It was an unsettling image: Arrayed in front of the neighborhood barbershop last week were four burly men with the characteristic earpieces and bulky suits that marked them as security officers. Inside, gracing the barber's chair, was a well-trimmed director of the FBI, Robert Mueller.
Perhaps in today's Washington, the FBI director truly needs a security detail to protect him when he gets a haircut. But I wonder. From my vantage, the blatant obviousness of his bodyguards only called attention to him. At the grocery store across the street, he was the talk of the checkout line. "Who's over at the barbershop?" "The FBI guy, what's-his-name." "No way!" People were coming out just to look.
Protecting our public servants is important. But we have gotten so cranked up about security that senior officials travel in cocoons, as if they are surrounded by constant threats. Every Cabinet secretary seems to have a security detail; so do governors and mayors and prominent legislators.
What are all these security folks protecting our officials from? Al-Qaida? Hezbollah? Crazy people? Or is it something more ephemeral — a pervasive sense of danger that may suddenly assault the energy secretary or governor of New Jersey?
What I encountered at the barbershop was a small example of the general security mania that seized the country after Sept. 11, 2001. So here's a suggestion: This September, as we mark the eighth anniversary of 9/11, let's resolve to dial the paranoia meter back a notch.
The hypersecurity has added as much to public fear (and annoyance) as to public safety. The Transportation Security Administration is so pervasive now at airports that we forget how bizarre it is to see old ladies and 8-year-old kids frisked as if they just arrived from Waziristan. Does this really make sense?
The security culture has its own momentum, wiping away other values, such as openness or privacy. These days, you can't get into any self-respecting building in Washington, public or private, without showing identification and signing a visitors' log. When I went to give a talk at the National Defense University last week, it was like entering the Green Zone in Baghdad. They made me open the trunk, the hood and all four doors — and that was after my license plate number had been precleared.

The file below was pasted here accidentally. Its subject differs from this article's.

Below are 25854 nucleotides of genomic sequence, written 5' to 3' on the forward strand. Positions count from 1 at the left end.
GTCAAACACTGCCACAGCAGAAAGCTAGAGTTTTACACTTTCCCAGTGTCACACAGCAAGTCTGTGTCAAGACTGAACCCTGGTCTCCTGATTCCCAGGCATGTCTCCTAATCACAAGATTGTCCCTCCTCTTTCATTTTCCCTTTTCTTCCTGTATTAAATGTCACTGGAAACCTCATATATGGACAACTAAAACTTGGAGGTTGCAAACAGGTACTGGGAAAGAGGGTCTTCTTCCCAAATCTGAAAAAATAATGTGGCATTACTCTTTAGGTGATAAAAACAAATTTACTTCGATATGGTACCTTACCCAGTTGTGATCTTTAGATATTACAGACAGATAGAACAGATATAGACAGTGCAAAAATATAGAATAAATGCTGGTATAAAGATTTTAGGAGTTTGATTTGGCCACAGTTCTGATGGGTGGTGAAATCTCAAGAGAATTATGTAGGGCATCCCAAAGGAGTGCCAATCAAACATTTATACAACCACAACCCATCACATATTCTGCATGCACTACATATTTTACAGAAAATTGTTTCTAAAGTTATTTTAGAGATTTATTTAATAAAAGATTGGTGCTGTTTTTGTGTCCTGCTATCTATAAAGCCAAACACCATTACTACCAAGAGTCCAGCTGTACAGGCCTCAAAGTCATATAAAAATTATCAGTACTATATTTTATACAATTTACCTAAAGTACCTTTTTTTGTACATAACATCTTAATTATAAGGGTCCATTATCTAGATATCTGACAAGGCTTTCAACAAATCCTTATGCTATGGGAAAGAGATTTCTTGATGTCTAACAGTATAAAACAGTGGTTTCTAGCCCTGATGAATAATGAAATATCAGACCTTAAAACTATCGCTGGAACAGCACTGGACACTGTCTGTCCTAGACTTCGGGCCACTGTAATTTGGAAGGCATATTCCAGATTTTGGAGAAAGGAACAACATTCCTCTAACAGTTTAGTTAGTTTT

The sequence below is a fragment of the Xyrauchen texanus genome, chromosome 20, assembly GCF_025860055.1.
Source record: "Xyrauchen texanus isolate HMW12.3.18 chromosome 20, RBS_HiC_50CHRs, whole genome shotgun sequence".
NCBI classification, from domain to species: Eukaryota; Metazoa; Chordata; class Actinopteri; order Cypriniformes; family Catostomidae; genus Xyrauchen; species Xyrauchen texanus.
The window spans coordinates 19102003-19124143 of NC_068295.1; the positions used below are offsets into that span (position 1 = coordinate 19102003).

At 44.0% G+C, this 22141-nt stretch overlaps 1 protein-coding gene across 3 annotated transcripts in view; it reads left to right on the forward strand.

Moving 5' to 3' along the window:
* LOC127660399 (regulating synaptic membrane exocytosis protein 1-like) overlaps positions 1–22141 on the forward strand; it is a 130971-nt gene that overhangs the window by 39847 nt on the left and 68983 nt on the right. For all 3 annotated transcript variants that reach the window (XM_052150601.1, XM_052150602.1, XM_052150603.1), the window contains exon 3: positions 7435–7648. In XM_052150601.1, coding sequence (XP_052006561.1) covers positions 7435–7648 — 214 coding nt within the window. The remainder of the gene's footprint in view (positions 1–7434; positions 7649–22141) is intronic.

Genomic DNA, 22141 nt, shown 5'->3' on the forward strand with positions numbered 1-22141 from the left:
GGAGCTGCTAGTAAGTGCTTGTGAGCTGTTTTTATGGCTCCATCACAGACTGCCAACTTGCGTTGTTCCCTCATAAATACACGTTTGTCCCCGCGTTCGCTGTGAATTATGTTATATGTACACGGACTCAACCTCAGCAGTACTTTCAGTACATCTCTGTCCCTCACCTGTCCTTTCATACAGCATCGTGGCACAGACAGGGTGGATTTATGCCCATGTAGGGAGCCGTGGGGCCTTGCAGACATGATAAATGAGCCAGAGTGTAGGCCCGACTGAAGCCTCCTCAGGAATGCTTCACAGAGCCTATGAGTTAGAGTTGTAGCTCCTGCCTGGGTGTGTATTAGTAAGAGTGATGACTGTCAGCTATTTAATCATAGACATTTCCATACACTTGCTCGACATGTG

The Secret Service has the most difficult security job in Washington, and also the most visible. You can hear the roar of the sirens each evening as the enormous motorcade of a dozen cars and a half-dozen motorcycles convey the vice president to his residence on Massachusetts Avenue. Maybe it's necessary to have so many cars, but it's a scene that reminds me of Moscow during the Soviet days.
The Secret Service must deal with a reported 3,000 threats a year against the president. And al-Qaida aside, there are a lot of nut jobs out there who might like to harm the president and his family. That said, Secret Service officers can be among the rudest people in Washington.
A few Secret Service personnel also seem to think that leaking embarrassing personal details about the president and his family is part of the assignment. (See the gossip-filled new book by Ron Kessler, In the President's Secret Service, for leaks about the Bushes and Obamas.)
Making tradeoffs isn't easy when it comes to security. But surely, we have reached the point of diminishing returns with the fortress mentality. The truth is, we all must live with vulnerability. It's a part of modern life. We need to take reasonable precautions, yes. But it would be good for our public officials to step out of the bubble occasionally and smell the roses — unfiltered by the security detail.
The next haircut is on me, Mr. Mueller, and if your security detail doesn't object, I'll show you around the neighborhood.
David Ignatius' e-mail address is firstname.lastname@example.org.
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